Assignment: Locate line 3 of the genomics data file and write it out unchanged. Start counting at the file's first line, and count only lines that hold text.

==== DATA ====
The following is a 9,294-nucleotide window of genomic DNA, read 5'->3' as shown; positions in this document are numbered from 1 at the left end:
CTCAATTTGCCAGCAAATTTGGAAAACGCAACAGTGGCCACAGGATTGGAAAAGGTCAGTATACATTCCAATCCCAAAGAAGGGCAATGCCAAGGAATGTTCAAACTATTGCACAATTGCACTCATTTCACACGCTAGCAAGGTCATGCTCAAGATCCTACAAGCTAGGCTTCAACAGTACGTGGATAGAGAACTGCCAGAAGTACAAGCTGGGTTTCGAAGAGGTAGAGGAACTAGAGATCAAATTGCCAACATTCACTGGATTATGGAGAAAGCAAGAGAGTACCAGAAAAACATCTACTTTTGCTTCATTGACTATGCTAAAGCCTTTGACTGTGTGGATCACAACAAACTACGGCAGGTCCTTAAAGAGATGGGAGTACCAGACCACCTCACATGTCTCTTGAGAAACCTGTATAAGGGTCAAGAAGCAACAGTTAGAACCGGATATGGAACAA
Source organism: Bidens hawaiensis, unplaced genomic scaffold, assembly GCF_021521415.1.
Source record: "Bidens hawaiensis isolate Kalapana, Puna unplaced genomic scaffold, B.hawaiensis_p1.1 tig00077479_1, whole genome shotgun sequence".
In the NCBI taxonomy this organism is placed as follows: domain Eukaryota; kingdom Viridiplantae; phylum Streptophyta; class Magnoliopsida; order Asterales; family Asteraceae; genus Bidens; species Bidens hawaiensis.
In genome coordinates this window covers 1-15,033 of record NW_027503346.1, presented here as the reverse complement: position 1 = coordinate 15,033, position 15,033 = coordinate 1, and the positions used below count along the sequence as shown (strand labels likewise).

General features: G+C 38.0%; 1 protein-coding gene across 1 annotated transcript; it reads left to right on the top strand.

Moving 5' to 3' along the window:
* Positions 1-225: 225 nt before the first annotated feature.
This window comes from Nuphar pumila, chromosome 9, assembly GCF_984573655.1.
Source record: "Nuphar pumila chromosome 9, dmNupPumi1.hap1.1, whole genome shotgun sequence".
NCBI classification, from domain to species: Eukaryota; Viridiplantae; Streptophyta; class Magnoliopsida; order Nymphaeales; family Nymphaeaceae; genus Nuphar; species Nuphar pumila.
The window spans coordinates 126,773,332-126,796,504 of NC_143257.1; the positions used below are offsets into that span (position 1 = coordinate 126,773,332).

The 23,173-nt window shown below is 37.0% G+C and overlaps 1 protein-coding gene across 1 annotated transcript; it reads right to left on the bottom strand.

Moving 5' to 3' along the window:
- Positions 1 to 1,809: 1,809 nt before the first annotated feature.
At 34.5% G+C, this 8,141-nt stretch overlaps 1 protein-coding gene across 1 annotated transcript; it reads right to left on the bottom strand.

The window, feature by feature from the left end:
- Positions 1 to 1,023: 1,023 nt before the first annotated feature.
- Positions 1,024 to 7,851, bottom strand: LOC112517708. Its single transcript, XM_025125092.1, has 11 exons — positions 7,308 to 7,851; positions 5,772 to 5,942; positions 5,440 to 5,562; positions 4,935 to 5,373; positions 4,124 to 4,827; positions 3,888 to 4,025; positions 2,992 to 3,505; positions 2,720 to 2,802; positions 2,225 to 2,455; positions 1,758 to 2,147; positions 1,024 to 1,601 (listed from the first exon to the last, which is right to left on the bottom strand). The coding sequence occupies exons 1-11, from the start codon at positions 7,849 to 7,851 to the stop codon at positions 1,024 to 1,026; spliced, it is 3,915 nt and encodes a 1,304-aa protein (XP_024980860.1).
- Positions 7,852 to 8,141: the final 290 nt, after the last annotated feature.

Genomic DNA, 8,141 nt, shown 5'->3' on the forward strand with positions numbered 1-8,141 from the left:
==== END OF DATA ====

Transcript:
Source organism: Bidens hawaiensis, unplaced genomic scaffold, assembly GCF_021521415.1.